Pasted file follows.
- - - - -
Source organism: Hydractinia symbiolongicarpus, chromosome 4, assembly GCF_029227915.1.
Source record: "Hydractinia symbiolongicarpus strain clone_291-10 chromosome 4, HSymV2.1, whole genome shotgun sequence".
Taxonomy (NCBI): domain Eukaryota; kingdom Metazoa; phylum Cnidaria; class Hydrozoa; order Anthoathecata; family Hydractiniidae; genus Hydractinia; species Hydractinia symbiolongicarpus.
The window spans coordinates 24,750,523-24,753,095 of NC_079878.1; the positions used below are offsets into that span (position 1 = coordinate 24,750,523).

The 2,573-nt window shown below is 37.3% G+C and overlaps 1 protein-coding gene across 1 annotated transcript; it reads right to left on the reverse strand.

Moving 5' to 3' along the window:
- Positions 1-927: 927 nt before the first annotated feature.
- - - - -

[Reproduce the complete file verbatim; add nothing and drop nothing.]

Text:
Source organism: Hydractinia symbiolongicarpus, chromosome 4, assembly GCF_029227915.1.
Source record: "Hydractinia symbiolongicarpus strain clone_291-10 chromosome 4, HSymV2.1, whole genome shotgun sequence".
Taxonomy (NCBI): domain Eukaryota; kingdom Metazoa; phylum Cnidaria; class Hydrozoa; order Anthoathecata; family Hydractiniidae; genus Hydractinia; species Hydractinia symbiolongicarpus.
The window spans coordinates 24,750,523-24,753,095 of NC_079878.1; the positions used below are offsets into that span (position 1 = coordinate 24,750,523).

The 2,573-nt window shown below is 37.3% G+C and overlaps 1 protein-coding gene across 1 annotated transcript; it reads right to left on the reverse strand.

Moving 5' to 3' along the window:
- Positions 1-927: 927 nt before the first annotated feature.